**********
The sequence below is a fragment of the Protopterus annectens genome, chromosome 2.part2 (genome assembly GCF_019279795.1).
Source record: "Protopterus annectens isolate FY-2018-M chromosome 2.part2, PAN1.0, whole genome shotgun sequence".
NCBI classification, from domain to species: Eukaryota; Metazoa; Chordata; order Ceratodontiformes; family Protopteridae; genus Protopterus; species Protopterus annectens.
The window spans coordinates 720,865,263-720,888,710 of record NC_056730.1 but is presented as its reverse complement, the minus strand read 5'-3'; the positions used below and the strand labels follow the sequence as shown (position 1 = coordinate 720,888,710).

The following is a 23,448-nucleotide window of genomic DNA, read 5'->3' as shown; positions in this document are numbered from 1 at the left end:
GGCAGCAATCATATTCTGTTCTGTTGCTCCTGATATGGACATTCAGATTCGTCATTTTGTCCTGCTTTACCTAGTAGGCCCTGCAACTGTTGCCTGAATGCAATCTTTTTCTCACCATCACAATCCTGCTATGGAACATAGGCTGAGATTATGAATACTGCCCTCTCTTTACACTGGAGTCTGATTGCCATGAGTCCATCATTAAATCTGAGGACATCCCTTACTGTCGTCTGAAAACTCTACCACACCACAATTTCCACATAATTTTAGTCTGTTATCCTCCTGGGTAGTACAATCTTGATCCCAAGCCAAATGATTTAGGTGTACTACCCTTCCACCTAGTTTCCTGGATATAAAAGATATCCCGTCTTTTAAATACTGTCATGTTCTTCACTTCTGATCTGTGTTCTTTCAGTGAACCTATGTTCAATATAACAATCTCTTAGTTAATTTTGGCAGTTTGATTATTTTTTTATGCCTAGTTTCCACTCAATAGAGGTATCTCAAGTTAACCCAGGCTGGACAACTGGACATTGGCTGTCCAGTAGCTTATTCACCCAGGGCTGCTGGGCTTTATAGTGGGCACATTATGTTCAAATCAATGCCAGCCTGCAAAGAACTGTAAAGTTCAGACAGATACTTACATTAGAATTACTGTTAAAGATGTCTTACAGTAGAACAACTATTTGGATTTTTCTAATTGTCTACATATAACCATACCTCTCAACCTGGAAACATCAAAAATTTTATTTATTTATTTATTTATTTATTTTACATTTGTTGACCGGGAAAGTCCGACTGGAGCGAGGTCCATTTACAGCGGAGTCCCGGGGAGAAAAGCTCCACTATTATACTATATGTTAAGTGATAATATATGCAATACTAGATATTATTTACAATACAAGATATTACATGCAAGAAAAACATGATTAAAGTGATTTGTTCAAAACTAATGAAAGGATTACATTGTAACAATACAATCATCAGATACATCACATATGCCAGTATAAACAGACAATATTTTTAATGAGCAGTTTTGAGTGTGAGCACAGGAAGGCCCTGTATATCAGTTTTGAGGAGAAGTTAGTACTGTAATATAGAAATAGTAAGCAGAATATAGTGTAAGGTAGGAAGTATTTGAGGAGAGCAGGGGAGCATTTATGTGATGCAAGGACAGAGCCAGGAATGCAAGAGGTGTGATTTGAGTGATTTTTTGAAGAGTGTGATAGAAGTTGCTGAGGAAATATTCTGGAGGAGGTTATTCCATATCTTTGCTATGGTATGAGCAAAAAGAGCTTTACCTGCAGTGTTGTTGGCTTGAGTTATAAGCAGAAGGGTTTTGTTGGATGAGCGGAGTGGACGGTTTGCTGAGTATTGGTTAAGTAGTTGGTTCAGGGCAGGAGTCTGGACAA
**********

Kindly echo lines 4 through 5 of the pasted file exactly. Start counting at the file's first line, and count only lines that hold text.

The window spans coordinates 720,865,263-720,888,710 of record NC_056730.1 but is presented as its reverse complement, the minus strand read 5'-3'; the positions used below and the strand labels follow the sequence as shown (position 1 = coordinate 720,888,710).

The following is a 23,448-nucleotide window of genomic DNA, read 5'->3' as shown; positions in this document are numbered from 1 at the left end: